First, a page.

14. Robert Southey to Thomas Phillipps Lamb [c. mid June 1792] 

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The Collected Letters of Robert Southey Part 1: 1791-1797, Edited By Lynda Pratt

14. Robert Southey to Thomas Phillipps Lamb [c. mid June 1792] ⁠* 


Bristol, 1792.

Over hills, towns, and valleys, go, letter, and fly
To my good host and friend at the old town of Rye,
Where some noble fat sheep, to one acre nineteen,
In vain looking round for more pasture are seen;
Where with Squirrel, two fine Guinea horses are tied,
And corruption is rattling in Frisky’s inside:
There stop, for your journey must there find an end,
And give my best thanks to my very best friend.

Pheasant, partridge, and hare are all now out of season,
And you know, my dear sir, I could never write reason.
But reason, like brandy, will soften in time,
And so, stead of reason, I send you some rhyme.
Three brace of fine odes on your worship attend,
For you cannot want game, and I cannot send —
Besides, the warm weather, and very long roads;
And game would not keep half so well as my odes.

I own I am vain; but permit me to say
I ride Pegasus better by half than the Gray.
No matter to me if I get up behind,
On we go, wild and lawless, and rough as the wind,
Till reason and friendship in vain would restrain,
When madness and vanity loosen the rein.
Over rods, wigs, and doctors like furies we ride, [1] 
For needs he must go whom the Devil will guide;
Till anathemas meeting, we fall at the end,
I pull in pretty sharply, and slowly descend.
The horrible mischief and uproar I find,
And repentance and reason come lagging behind.

May all Doctor Slops [2]  curse the rude critic goad
Who shall dare to find fault with my wonderful ode!
Come tooth-ache and gout, come combine all your pains
In his head, stomach, feet, body, bowels, and brains.
May horrors rheumatic the criminal seize,
In his head, in his feet, in his hams, in his knees, —
Of breakfast, or supper, or dinner partaking,
Or walking or riding, or sleeping or waking!
May the scab seize his sheep, and the murrain his kine,
And all his old hock turn to bitter bark wine
Unfriended, unpitied, let him howl, rage, and moan,
Till like Obadiah [3]  repentance atone.

Sure dulness may fence them like armour of steel,
For Smedley [4]  the sharp shafts of Pope could not feel.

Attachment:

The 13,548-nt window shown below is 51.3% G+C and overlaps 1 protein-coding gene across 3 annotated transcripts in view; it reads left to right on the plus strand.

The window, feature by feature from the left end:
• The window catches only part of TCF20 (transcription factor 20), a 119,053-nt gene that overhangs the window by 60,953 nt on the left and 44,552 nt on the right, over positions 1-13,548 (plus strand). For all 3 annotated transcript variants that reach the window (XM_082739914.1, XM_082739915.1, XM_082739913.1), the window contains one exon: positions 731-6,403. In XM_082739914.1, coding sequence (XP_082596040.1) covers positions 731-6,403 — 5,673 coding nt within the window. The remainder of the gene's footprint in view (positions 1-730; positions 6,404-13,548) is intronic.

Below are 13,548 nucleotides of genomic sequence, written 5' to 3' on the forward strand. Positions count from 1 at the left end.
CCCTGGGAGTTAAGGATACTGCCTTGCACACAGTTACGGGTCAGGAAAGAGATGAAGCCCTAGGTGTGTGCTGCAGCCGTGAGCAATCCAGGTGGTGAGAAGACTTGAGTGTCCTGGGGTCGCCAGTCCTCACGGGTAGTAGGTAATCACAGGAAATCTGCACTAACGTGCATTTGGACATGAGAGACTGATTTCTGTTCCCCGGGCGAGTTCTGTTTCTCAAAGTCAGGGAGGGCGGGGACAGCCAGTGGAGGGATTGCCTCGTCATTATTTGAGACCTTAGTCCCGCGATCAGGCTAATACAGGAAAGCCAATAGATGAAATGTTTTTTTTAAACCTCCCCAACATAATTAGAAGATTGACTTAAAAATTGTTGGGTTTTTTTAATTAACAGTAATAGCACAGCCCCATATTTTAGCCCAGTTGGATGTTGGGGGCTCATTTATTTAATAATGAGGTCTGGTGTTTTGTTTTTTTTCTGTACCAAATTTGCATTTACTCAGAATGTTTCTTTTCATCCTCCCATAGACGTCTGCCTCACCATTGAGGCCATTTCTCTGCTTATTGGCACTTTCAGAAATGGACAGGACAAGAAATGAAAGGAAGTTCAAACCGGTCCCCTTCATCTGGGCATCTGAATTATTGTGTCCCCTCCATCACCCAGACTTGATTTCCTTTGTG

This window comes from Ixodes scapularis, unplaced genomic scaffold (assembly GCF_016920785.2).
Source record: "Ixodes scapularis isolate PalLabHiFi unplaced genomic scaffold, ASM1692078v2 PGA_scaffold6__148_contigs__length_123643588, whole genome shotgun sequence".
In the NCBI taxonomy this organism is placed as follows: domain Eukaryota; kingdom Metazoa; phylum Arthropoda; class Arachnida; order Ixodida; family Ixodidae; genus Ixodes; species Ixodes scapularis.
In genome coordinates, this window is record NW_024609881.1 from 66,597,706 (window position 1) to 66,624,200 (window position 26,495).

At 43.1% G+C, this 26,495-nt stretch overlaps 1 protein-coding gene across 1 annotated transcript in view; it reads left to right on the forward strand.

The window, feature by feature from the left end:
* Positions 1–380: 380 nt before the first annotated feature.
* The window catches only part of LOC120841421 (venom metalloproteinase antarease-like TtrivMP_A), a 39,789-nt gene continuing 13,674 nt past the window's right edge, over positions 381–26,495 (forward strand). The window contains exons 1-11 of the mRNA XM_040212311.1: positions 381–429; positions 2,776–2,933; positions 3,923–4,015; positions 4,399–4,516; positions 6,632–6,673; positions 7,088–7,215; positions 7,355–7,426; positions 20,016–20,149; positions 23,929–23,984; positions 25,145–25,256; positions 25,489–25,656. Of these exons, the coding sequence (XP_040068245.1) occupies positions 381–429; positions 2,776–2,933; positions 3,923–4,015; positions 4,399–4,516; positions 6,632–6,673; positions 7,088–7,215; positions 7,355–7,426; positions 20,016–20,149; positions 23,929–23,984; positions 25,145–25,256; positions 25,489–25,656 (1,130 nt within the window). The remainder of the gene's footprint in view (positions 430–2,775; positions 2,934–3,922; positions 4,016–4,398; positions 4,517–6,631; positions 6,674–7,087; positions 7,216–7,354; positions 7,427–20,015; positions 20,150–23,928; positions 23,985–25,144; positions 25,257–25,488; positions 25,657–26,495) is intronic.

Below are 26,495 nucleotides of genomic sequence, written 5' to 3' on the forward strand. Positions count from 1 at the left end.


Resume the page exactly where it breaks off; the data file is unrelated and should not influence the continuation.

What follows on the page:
In vain all his shafts might the angry bard hurl,
While sense shielded Bentley, [5]  and impudence Curl. [6] 

To reason and mercy, let critics attend,
But never find fault if they cannot amend.
You complain of the bells at Portslade, dingdong spot,
But talk of amending! who’ll listen to that?

Full plenty of compliments I send to you,
And I hope you will give them, sir, where they are due.
May I beg you will write on receipt, and pray tell
If the sheep and the corporal [7]  both are quite well,
If Mr. Matthews prevailed on his lady to call,
And if poor Obadiah got well of his fall.

Some account, too, pray send if hostilities stop,
Or if Widow Wadman [8]  has won Doctor Slop.
And I beg my best wishes and hopes you’ll express
To commend the King Harold to care of Queen Bess.

I heard lately from Tom; he was then very well.
And so, my dear sir, I will bid you farewell.

Notes

* MS: MS untraced; text is taken from Warter
Previously published: John Wood Warter, Selections From the Letters of Robert Southey, 4 vols (London, 1856), I, pp. 8–10. Warter, I, p. [1] n. * implies that his text was taken not from the original MS but from a set of ‘copies’ of Southey’s letters to Lamb that ‘came into my possession amongst the MSS. of the late Mrs. Southey [ie. Caroline Bowles]’. Although many of the inherited MSS are now in the British Library, these papers are not included.
Dating note: The letter is dated from internal references to warm weather and to pheasant, partridge and hare being out of season, which places it before 1 September. Southey’s mention of ‘three brace of fine odes’ tallies with a reference in a letter to Thomas Davis Lamb [c. 18 June 1792] (see Letter 15), in which Southey asks if the odes he has sent to the Lamb family have arrived yet. BACK

[1] A reference to Southey’s continued anger at his expulsion from Westminster School in 1792 for authorship of an essay, published in fifth edition of The Flagellant (29 March 1792), which claimed flogging was an invention of the devil and parodied the Athanasian creed. BACK

[2] Doctor Slop, a character in Laurence Sterne (1713–1768; DNB), The Life and Opinions of Tristram Shandy, Gentleman (1759–1767). BACK

[3] In Laurence Sterne, The Life and Opinions of Tristram Shandy, Gentleman (1759–1767), Obadiah is the servant of Tristram’s father, Walter Shandy. BACK

[4] Jonathan Smedley (1670/71–1729; DNB), Irish whig clergyman, satirised by Alexander Pope (1688–1744; DNB) in The Dunciad (1743), Book 2. BACK

[5] Richard Bentley (1662–1742; DNB), philologist and classical scholar, attacked in Alexander Pope, The Dunciad (1743). BACK

[6] Edmund Curll (d. 1747; DNB), bookseller and butt of Alexander Pope’s satire in The Dunciad (1743). BACK

[7] In Laurence Sterne, The Life and Opinions of Tristram Shandy, Gentleman (1759–1767), Corporal Trim is the manservant of Tristram’s Uncle Toby. BACK

[8] In Laurence Sterne, The Life and Opinions of Tristram Shandy, Gentleman (1759–1767), Widow Wadman is the object of Uncle Toby’s affections. BACK

Published @ RC

March 2009